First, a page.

Article

PROMIS Pediatric Pain Interference Scale: an item response theory analysis of the pediatric pain item bank.

Department of Pediatrics, College of Medicine, Department of Landscape Architecture and Urban Planning, College of Architecture, Texas A&M University, 3137 TAMU, College Station, Texas 77843-3137, USA.
The journal of pain: official journal of the American Pain Society (Impact Factor: 4.22). 11/2010; 11(11):1109-19. DOI: 10.1016/j.jpain.2010.02.005
Source: PubMed

ABSTRACT An aim of the National Institutes of Health (NIH) Patient Reported Outcomes Measurement Information System (PROMIS) initiative is to develop item banks and computerized adaptive tests (CAT) that are applicable across a wide variety of chronic disorders. The PROMIS Pediatric Cooperative Group has concentrated on the development of pediatric self-report item banks for ages 8 through 17 years. The objective of the present study is to describe the Item Response Theory (IRT) analysis of the NIH PROMIS pediatric pain item bank and the measurement properties of the new unidimensional PROMIS Pediatric Pain Interference Scale. Test forms containing pediatric pain items were completed by a total of 3048 respondents. IRT analyses regarding scale dimensionality, item local dependence, and differential item functioning were conducted. A pain item pool was developed to yield scores on a T-score scale with a mean of 50 and standard deviation of 10. The recommended 8-item unidimensional short form for the PROMIS Pediatric Pain Interference Scale contains the item set which provides the maximum test information at the mean (50) on the T-score metric. A simulated CAT was computed that provides the most information at 5 possible score locations (30, 40, 50, 60, and 70 on the T-score metric). PERSPECTIVE: The present study provides initial calibrations of the NIH PROMIS pediatric pain item bank and the creation of the PROMIS Pediatric Pain Interference Scale. It is anticipated that this new scale will have application in pediatric chronic and recurrent pain.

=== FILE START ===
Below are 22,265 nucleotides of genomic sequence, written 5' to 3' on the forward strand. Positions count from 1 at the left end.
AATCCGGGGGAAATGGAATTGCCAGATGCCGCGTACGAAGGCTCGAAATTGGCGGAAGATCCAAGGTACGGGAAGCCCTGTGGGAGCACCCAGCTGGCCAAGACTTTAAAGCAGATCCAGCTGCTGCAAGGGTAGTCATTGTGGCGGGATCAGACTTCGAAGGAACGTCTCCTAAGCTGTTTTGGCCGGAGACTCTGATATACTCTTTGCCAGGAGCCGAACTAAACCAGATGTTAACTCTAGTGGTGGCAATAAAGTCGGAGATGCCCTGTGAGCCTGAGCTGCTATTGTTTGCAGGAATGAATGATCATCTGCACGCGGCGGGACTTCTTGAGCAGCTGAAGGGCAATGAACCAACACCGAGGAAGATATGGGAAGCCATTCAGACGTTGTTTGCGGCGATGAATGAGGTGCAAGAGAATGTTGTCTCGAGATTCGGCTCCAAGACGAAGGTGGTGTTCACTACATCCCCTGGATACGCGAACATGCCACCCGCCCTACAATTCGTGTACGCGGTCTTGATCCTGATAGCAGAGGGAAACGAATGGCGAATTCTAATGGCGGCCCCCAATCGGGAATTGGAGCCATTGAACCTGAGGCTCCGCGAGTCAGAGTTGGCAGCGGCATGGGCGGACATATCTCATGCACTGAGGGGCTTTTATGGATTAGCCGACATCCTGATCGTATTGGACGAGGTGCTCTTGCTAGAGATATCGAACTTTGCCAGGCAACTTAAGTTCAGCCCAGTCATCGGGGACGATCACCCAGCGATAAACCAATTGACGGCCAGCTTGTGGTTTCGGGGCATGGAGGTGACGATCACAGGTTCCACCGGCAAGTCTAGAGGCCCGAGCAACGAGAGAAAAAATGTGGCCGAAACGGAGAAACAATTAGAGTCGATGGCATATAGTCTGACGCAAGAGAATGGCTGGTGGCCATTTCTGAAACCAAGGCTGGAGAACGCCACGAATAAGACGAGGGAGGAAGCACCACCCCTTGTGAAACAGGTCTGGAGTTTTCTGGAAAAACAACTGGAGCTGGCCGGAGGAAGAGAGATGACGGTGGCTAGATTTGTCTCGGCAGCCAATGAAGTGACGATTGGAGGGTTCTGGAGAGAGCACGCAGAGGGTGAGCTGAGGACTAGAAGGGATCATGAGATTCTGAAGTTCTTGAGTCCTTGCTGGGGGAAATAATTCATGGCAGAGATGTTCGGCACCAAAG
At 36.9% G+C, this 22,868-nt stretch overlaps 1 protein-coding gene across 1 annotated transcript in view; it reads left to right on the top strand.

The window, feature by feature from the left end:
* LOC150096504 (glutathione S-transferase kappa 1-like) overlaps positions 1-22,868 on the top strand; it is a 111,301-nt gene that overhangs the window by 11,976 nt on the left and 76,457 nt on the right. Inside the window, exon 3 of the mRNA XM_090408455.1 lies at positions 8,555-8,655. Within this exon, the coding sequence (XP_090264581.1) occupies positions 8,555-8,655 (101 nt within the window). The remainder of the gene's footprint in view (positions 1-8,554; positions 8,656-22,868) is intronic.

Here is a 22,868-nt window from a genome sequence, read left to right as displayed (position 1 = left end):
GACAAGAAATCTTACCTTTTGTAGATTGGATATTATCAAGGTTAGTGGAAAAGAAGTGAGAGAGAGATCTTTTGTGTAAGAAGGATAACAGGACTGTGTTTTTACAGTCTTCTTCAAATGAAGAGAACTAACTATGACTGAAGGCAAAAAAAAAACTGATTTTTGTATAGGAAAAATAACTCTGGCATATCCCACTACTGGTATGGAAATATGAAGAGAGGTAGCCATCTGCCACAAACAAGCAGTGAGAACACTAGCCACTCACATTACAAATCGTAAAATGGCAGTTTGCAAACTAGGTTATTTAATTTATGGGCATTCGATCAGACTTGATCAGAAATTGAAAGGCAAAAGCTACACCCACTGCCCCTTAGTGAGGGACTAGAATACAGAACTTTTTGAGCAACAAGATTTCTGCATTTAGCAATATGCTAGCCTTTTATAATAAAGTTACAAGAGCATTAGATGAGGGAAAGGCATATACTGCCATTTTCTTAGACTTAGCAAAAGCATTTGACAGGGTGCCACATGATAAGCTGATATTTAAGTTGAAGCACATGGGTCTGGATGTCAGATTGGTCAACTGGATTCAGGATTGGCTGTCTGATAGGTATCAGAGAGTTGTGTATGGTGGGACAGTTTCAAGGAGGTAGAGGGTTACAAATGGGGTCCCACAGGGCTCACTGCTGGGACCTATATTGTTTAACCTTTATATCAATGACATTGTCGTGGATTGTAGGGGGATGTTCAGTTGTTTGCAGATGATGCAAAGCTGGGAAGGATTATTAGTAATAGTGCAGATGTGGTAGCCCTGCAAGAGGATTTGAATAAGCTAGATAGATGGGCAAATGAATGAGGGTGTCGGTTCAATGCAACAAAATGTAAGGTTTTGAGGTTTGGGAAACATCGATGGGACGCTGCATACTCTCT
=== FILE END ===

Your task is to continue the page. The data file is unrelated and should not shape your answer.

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May 21, 2014